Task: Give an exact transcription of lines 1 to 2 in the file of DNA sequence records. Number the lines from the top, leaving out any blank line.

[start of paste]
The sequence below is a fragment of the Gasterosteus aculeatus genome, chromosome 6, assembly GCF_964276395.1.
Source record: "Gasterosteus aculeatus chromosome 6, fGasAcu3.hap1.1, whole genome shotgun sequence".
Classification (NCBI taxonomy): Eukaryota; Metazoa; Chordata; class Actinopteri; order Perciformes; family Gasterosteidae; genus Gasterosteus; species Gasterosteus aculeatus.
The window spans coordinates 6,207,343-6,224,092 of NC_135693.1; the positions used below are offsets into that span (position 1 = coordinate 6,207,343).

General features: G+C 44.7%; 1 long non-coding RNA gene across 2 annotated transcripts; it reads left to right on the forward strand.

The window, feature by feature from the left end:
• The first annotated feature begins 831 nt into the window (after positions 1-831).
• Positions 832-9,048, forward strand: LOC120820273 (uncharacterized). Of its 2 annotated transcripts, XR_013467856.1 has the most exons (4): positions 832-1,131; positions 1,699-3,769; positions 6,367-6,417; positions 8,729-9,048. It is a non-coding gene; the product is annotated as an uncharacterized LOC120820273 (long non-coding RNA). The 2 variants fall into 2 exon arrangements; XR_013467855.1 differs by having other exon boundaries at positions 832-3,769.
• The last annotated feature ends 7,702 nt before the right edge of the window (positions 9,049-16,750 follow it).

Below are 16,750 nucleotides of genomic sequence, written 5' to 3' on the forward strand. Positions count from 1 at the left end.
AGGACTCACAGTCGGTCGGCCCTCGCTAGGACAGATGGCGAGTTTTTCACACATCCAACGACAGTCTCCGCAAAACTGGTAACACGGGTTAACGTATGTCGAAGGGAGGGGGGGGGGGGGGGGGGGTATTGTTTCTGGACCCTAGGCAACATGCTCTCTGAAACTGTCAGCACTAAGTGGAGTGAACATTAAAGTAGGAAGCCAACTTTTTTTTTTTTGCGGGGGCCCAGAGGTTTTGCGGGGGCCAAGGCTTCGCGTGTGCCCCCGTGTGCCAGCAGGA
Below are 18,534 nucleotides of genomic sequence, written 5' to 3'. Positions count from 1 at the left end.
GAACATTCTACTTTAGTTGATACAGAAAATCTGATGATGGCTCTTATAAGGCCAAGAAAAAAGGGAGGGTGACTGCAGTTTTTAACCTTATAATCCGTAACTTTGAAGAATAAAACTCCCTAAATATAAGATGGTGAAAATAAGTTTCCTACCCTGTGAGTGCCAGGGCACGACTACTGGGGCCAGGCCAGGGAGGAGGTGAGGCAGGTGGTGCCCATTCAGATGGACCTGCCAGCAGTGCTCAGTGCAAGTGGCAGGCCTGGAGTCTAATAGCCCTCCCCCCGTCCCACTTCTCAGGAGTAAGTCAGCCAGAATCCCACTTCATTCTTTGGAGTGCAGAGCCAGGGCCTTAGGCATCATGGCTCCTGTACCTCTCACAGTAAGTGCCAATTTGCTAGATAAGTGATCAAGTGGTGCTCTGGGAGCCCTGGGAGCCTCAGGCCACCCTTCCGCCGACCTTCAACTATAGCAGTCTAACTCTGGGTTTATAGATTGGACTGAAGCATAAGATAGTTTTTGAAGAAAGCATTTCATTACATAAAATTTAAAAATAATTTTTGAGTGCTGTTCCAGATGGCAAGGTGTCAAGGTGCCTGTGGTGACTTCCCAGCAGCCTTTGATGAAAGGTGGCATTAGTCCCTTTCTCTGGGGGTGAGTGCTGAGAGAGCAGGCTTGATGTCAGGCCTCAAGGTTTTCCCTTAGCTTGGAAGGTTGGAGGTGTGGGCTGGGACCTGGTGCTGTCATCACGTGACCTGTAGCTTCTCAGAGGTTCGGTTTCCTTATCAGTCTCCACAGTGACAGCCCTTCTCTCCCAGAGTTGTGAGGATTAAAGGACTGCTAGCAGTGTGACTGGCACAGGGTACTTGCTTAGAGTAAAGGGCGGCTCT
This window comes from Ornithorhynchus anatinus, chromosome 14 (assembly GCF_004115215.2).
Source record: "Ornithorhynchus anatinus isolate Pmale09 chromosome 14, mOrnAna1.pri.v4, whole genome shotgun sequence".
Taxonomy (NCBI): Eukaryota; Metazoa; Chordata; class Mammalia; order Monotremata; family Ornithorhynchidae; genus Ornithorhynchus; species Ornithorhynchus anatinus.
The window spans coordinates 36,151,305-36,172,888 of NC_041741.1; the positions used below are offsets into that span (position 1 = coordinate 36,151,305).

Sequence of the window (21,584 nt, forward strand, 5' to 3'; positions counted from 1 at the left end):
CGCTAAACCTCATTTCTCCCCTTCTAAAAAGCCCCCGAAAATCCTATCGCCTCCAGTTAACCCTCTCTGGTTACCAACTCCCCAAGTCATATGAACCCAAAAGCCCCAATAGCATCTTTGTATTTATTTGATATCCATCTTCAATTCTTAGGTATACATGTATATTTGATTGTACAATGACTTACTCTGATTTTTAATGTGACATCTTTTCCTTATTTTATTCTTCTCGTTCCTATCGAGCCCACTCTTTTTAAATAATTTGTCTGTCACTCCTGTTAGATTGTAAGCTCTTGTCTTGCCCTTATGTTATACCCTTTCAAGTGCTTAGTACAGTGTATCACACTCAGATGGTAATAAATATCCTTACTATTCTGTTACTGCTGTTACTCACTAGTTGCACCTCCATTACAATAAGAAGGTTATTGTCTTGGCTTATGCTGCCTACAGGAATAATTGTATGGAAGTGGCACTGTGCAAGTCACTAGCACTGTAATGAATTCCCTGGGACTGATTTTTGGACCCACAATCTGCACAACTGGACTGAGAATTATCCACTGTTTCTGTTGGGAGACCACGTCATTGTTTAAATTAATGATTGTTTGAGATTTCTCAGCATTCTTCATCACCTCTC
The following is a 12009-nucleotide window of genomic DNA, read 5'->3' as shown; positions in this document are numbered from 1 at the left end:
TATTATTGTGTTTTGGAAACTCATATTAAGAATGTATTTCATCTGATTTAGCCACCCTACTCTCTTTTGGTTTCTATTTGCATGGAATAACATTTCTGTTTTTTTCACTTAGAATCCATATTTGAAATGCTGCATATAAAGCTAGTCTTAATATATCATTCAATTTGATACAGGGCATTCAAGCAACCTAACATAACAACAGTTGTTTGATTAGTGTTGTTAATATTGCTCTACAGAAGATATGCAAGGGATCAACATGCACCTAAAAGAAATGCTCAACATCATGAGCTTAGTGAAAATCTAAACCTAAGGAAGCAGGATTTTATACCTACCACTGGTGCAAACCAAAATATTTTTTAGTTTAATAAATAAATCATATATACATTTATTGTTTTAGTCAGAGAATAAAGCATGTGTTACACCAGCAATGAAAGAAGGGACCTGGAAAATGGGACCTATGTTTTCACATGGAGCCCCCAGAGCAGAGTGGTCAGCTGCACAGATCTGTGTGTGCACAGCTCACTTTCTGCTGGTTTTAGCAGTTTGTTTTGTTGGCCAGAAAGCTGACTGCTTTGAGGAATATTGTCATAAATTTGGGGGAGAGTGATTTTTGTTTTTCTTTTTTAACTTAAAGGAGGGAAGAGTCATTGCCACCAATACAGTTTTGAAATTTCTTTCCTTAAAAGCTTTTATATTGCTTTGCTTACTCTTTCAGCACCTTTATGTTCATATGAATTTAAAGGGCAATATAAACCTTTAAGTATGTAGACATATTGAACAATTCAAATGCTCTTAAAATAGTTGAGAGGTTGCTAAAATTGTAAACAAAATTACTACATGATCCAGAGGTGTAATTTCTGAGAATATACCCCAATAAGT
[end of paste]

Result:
The sequence below is a fragment of the Gasterosteus aculeatus genome, chromosome 6, assembly GCF_964276395.1.
Source record: "Gasterosteus aculeatus chromosome 6, fGasAcu3.hap1.1, whole genome shotgun sequence".